Feb25th

Before You Buy: How to Spot Quality Construction

It’s a buyers market. No doubt about it. Real estate professionals and home builders have been yelling form the rooftops that “now is the time to buy!” A glut of new and existing homes are listed across the country and anyone looking to buy has plenty of choices.

With so many bargains out there buyers need to be especially vigilant about the quality of the homes they consider.

Crooked walls, broken fixtures and crummy materials aren’t very hard to spot—even for the first time home buyer with no experience to draw from. But often, the most important things to look for aren’t so obvious.

So we asked Gord Cooke, one of North America’s leading construction and energy efficiency experts, toshare tips on what to look for (and what to look out for) when considering a homes construction quality. While it is easy to spot a poor siding job from the curb or a single pane window, the bigger problems often are more difficult to spot. According to Cooke, “It can be difficult to focus on things that are not in plain sight, yet it is important to look for some tell tale signs of hidden problems.”

Moisture

Since moisture is the number one thing that destroys building materials, it should be the focus of attention. According to Cooke, “professional home inspectors look for the following signs of moisture issues: cracked, peeling, stained, discolored or bubbled paint - often on window sills, under windows, in corners of rooms or closets or in basements. Another great symptom would be musty or earthy odors in basements and closets, indicating mold or water damaged materials. Even signs of recent painting can be a clue that homeowners have been trying to cover up moisture problems.”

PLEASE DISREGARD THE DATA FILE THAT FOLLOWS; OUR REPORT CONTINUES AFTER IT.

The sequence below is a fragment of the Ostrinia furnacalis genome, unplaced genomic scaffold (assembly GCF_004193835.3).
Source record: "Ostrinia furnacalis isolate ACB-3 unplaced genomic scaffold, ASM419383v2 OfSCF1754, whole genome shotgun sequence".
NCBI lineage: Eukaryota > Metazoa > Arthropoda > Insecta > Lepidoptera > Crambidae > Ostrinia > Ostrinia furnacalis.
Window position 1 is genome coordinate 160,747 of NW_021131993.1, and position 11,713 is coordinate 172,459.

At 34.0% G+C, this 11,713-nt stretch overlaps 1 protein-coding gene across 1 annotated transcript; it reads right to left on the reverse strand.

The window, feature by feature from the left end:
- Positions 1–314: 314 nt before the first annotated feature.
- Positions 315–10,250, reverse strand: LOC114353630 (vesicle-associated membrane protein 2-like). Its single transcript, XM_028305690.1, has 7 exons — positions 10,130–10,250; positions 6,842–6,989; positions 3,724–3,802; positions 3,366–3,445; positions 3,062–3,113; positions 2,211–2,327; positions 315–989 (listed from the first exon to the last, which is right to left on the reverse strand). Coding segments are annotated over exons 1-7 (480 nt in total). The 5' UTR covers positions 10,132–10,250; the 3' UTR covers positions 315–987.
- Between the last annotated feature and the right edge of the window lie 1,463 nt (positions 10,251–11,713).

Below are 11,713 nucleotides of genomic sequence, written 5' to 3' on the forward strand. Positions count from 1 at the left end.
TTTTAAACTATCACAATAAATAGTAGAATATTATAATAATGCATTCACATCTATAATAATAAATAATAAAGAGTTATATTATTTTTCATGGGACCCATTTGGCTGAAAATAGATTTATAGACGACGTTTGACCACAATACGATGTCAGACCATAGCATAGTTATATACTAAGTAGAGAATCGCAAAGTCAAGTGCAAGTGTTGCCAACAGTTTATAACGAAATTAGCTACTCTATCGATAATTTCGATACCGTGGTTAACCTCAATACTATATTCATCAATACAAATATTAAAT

If there are no obvious signs of moisture problems then at least a general understanding of watermanagement can be helpful. Cooke considers it wise to look at the general condition of “roof shingles, gutters and downspouts. Make sure the ground around the house is sloping away from the building. On the exterior, again look for signs of water stains, peeling of paint, damaged materials etc.”

Heating & Cooling

Regarding energy performance, we can look at the government sticker on the mechanical equipment and it will tell us how efficient the unit is supposed to be when newly installed. But what about the quality of the installation? What should we look for with heating and cooling systems in the home to know whether it is a well built system?

“Most important in furnaces is to ensure safety. If a homebuyer has any concerns about the condition of an older furnace they should insist on an inspection by an independent HVAC contractor. Older furnaces vent into chimneys. Signs of poor venting would include water staining, scorching, peeling or burn marks around the base of the chimney New high efficient furnaces are much safer. They vent through a sealed plastic pipe that goes through the side wall. Frankly, if buying a home with anything but a high efficiency furnace (over 90%), homeowners should make it a condition of sale that allowance is made to exchange the furnace.

Finally, good installation of duct work will have no obvious gaps in joints, better yet joints would be taped or sealed. Homebuyers may want to look at the condition of furnace grilles as an indication of good maintenance. Even lifting off one or two grilles from the floor and looking for excessive dust or debris in the ducts can be a good indicator. Certainly look for signs of rusting or water stains on or in the ducts.”

Indoor Air Quality